Patton Versus Rommel

Patton Versus Rommel

Infobox VG
title = Patton vs. Rommel


caption =
developer = Chris Crawford
publisher = Electronic Arts
distributor =
designer =
license =
series =
engine =
version =
released = 1987
genre = Turn-based strategy, Wargame
modes = 1-2 players
ratings =
platforms = Macintosh, PC, Commodore 64
media =
requirements =
input =

"Patton vs. Rommel" is a computer war game designed and programmed by Chris Crawford, and published by Electronic Arts in 1987 for the Macintosh and PC systems. The PC version was adapted by Sculptured Software, and a Commodore 64 version was also created.

After the success of Crawford's game "Balance of Power" EA wanted to work with him, but could not acquire the rights to sequel the game. Instead, they suggested he build on the tradition of his seminal Atari title "Eastern Front".

Rather than create a derivative game on the Western Front, Crawford elected to focus the game's design on fog of war and the personalities of American general George Patton and the German Field Marshall Erwin Rommel. In real life the two were never involved together in a major confrontation, as Rommel was wounded in 1944 and later forced to commit suicide (due to his association with the anti-Hitler conspirators of the July 20 plot), before Patton had command in large-scale land operations. The game's AI, however, worked to be true to the strategies of each of the two generals.

"Patton vs. Rommel" is set in and around the Normandy beachhead shortly after the D-Day invasion of June, 1944. American, Canadian and British forces are placed in the correct positions as the Allied advance started to bog down. The German forces of Rommel are likewise in place defending Caen and other cities.

To win the game, the Allied player must advance farther and faster than the real-life Allied forces. For the Rommel-side player to win, he or she must defend more territory longer than the actual German defenders. If the German side can effectively counter and stall the Allied attacks and prevent a breakthrough, the Rommel player will usually win.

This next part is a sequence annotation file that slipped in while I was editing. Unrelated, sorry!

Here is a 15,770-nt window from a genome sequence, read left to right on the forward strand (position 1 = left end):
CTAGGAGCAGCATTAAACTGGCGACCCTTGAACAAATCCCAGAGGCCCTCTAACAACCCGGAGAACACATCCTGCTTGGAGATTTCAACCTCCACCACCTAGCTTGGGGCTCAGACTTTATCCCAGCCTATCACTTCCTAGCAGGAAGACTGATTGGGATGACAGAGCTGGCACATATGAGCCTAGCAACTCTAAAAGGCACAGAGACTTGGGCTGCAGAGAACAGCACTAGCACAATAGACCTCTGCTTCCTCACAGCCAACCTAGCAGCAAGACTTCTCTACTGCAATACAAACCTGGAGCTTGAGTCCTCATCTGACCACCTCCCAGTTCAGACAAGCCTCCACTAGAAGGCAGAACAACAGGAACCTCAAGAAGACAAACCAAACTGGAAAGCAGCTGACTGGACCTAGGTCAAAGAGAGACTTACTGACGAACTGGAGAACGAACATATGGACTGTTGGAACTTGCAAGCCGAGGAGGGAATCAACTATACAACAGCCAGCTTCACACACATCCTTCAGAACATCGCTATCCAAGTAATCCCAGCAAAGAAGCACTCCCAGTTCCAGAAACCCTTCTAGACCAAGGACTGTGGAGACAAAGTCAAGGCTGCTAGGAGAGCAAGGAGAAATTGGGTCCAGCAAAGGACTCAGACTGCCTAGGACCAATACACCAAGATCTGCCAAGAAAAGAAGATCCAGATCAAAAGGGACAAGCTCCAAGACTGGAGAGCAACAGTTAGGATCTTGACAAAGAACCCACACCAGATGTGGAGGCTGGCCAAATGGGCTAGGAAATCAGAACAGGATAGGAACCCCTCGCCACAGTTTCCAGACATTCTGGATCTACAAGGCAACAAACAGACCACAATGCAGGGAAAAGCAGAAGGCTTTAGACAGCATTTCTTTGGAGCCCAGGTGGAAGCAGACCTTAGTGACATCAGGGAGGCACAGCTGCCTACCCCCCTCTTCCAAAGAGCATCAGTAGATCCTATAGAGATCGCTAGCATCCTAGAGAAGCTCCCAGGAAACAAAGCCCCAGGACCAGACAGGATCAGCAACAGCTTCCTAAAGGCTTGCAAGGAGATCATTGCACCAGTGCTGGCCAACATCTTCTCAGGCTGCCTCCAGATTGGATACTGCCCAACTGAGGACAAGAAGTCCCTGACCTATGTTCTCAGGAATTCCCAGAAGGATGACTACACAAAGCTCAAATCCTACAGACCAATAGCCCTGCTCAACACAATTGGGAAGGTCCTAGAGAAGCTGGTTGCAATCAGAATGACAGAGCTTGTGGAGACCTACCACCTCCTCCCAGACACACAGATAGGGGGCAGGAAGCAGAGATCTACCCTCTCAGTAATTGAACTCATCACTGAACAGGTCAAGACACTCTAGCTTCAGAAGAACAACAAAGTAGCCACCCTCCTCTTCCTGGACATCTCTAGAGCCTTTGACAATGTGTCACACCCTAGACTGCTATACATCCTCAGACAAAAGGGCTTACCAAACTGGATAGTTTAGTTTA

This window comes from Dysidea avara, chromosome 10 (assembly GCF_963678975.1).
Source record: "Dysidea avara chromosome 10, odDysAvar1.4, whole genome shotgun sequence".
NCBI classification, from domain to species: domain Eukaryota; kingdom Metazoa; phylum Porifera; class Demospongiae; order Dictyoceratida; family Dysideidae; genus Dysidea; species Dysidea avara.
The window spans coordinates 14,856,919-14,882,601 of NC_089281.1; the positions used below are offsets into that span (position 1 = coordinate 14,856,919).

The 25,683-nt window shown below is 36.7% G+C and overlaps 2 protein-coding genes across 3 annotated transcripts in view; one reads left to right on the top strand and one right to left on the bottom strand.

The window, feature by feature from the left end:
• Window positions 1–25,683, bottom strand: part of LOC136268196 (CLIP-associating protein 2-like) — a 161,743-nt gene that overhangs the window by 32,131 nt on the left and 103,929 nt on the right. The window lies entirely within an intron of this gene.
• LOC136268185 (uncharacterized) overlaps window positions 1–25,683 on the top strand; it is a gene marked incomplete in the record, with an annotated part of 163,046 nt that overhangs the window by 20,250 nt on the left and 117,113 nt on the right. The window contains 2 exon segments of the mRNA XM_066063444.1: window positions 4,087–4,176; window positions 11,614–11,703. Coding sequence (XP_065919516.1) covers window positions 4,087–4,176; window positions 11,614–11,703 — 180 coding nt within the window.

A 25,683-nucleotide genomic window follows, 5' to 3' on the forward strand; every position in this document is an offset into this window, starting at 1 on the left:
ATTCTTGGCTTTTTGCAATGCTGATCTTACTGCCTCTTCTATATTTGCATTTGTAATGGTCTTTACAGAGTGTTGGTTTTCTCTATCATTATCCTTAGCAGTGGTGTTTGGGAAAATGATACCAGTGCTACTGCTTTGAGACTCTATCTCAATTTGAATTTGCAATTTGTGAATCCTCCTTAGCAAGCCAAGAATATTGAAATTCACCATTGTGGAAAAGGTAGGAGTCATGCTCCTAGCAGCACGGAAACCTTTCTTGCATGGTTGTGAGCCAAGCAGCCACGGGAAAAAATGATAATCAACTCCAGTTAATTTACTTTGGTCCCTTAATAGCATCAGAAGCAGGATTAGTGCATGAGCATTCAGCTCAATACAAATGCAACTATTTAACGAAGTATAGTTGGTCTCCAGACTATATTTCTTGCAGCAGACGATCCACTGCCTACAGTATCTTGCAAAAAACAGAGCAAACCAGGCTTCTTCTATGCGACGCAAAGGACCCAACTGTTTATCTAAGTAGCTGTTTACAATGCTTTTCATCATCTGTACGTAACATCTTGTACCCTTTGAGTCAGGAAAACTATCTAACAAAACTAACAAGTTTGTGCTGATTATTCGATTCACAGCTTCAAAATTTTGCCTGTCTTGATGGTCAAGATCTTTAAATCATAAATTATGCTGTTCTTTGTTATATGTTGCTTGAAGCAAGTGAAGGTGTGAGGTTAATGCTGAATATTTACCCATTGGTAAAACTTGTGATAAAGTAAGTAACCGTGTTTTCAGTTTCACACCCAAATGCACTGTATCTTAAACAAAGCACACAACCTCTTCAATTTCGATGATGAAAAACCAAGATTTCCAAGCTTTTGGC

This creates a dynamic where the Patton player must look for a way to create a hole in the German lines wide enough to push one or more armored divisions through into the German rear area. Since almost all of the German forces are concentrated at the front, the principle of "fog of war" means that units that are not within sight of enemy units "disappear" from the game map – and from the thinking of the enemy. When they suddenly reappear in a surprise attack from the rear they have an overwhelming advantage over the units they are attacking. In this way an Allied player can roll up a major element of the German line and achieve a victory.

In real history the Allies eventually broke through and surrounded several German panzer and infantry divisions, which were decimated as they attempted to escape through the Falaise Gap. In the game this decisive victory requires practice and skill by the Allied player.

The game was very well-received by war game enthusiasts but never became popular in a wider marketplace. "Computer Gaming World" described the game as "very playable", admiring its in-game advisors and simple movement scheme, even allowing units to queue actions that are remembered turn-to-turn.citation | date = March 1987 | last = Harrington | first = William | periodical = Computer Gaming World | title = Micro-reviews: Patton vs. Rommel | year = 1987 | pages = 52-53]

One irony of the computer game industry is that the game was produced for EA by Don Daglow. Only three years earlier Crawford had been a prominent game designer for Atari during the early 1980s video game wars, while Daglow was Director of Game Development for its arch-rival Intellivision. The pairing worked, and Daglow later underwrote a portion of the costs for the 1987 launch of Crawford's Journal of Computer Game Design, which was followed by Crawford founding the now-preeminent Game Developers Conference.

References

External links

*moby game|id=/patton-vs-rommel|name="Patton Versus Rommel"
*http://www.thelegacy.de/Museum/451/ German site about the C64 version


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